Molecular imaging biomarker able to detect high-grade prostate cancer

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 - prostate cancer

A recent study has highlighted the ability of prostate-specific membrane antigen (PSMA) PET imaging to detect fast-growing primary prostate cancer and could prove significant in the care of patients with suspected prostate cancer that had not been confirmed by biopsy.

"We were able to demonstrate in our research that PSMA PET imaging was more specific than MR imaging for detection of clinically significant high-grade prostate cancer lesions, and importantly was able to distinguish benign prostate lesions from primary prostate cancer, currently a difficult diagnostic imaging task," said co-author Steven P. Rowe, MD, PhD, resident at Johns Hopkins Medical Institutions in Baltimore, in a statement.

Rowe added that the study also found a direct correlation between PSMA PET radiotracer activity in prostate cancer and the cancer’s Gleason score.

The study was published in the Journal of Nuclear Medicine.

Thirteen patients with primary prostate cancer were enrolled in the study. All were imaged with F-18 DCFBC PET prior to prostatectomy, and 12 of the patients also underwent pelvic prostate MRI.

While the results showed MRI was more sensitive than 18F-DCFBC PET for detection of primary prostate cancer in a per-segment and per-dominant lesion analysis, PET imaging offered a boost to specificity.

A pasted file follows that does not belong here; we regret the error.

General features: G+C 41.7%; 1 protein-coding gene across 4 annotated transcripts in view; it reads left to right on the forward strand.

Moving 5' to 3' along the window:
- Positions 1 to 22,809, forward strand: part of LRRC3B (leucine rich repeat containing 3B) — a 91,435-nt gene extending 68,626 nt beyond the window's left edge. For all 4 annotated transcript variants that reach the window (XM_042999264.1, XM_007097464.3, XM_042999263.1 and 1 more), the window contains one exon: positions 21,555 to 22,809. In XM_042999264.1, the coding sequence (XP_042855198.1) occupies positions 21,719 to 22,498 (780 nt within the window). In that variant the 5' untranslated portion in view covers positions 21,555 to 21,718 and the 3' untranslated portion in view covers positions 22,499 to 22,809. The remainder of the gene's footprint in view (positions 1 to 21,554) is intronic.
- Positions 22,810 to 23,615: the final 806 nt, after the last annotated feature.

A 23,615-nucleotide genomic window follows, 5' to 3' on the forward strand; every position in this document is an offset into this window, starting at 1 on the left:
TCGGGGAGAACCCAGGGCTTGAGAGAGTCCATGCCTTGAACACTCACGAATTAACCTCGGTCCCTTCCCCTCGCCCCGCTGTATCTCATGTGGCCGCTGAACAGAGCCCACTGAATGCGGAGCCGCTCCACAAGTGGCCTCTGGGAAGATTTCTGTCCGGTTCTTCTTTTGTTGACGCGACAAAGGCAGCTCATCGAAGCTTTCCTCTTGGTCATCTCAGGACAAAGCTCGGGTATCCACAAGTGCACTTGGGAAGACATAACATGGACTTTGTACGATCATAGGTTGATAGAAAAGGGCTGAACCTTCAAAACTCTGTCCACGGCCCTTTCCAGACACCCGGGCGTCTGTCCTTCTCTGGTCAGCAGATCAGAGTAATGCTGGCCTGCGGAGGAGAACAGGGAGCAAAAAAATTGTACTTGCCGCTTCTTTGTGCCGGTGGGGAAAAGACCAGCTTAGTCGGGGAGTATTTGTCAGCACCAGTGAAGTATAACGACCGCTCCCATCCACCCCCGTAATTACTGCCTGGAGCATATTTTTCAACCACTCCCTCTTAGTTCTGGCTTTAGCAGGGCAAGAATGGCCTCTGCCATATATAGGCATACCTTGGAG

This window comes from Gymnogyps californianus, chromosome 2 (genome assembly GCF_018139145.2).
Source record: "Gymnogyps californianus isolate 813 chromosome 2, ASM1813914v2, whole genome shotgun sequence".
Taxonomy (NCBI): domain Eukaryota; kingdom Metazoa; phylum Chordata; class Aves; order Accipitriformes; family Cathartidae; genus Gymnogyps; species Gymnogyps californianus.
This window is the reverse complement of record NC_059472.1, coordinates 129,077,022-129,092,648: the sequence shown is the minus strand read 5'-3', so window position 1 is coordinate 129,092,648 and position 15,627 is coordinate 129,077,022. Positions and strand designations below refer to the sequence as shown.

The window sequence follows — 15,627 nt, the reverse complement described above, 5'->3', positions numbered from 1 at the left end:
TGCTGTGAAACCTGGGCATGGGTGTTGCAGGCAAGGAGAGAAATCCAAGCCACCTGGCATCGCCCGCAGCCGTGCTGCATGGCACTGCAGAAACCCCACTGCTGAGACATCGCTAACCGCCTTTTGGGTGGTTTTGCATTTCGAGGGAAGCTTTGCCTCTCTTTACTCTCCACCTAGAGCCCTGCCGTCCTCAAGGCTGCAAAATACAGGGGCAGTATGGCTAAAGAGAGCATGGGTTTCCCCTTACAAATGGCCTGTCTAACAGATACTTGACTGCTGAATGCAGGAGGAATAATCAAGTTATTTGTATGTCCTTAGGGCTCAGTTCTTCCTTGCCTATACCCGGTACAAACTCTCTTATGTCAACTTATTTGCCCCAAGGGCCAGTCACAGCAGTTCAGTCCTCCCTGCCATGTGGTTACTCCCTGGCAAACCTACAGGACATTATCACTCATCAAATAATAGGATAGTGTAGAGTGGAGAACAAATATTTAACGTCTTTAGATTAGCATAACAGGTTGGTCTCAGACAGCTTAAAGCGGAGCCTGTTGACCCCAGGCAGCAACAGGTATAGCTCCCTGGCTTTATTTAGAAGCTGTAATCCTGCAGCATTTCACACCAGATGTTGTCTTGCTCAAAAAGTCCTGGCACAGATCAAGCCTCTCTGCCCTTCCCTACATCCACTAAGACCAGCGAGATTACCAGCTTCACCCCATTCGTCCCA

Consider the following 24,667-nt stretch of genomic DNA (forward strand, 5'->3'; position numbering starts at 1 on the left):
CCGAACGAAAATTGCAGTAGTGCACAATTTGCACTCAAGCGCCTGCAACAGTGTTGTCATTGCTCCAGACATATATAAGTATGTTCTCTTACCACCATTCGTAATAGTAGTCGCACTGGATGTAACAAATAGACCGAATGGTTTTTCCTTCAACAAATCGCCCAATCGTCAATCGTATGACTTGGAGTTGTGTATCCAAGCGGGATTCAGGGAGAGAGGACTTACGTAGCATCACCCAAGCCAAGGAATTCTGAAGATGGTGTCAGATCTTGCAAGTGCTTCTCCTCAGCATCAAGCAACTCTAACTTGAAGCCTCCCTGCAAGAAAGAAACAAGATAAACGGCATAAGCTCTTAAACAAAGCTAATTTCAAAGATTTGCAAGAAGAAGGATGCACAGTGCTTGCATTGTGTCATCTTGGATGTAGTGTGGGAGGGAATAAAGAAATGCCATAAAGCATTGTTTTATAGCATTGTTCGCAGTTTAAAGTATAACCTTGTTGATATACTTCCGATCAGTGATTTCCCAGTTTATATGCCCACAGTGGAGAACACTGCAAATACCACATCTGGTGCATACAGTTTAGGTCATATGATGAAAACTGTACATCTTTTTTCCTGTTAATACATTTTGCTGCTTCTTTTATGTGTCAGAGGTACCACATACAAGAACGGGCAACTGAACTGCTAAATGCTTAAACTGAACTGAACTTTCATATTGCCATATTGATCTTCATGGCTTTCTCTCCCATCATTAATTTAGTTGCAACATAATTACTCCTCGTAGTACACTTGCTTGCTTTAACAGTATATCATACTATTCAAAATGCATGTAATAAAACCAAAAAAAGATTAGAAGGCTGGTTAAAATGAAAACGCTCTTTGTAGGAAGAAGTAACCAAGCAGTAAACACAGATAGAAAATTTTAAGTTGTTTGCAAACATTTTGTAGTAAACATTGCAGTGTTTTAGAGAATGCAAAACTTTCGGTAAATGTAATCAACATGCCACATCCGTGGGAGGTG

The authors found a per-segment specificity of 0.96 for PET imaging and 0.89 specificity for MRI in a non-stringent analysis, and a 1.00 versus 0.91 specificity, respectively, for stringent analysis. PET imaging was also highly specific for detection of high-grade lesions at least 1.1 mL in size, according to the authors.

A statement from the senior corresponding author, Steve Y. Cho, MD, associate professor at the University of Wisconsin School of Medicine and Public Health, noted the importance of the findings, while keeping an eye on the future.

"There are a number of PSMA-based PET agents currently being introduced into prostate cancer imaging, many with improved signal to background uptake and sensitivity from this earlier first-generation PSMA 18F-DCFBC PET radiotracer, which should further improve the detection of prostate cancer,” said Cho.

"While it is difficult to predict which of the numerous prostate cancer molecular imaging agents being developed will ultimately become clinically adopted, this work, in aggregate with that of other groups, suggests there are important advantages to the PSMA ligands for prostate cancer molecular imaging."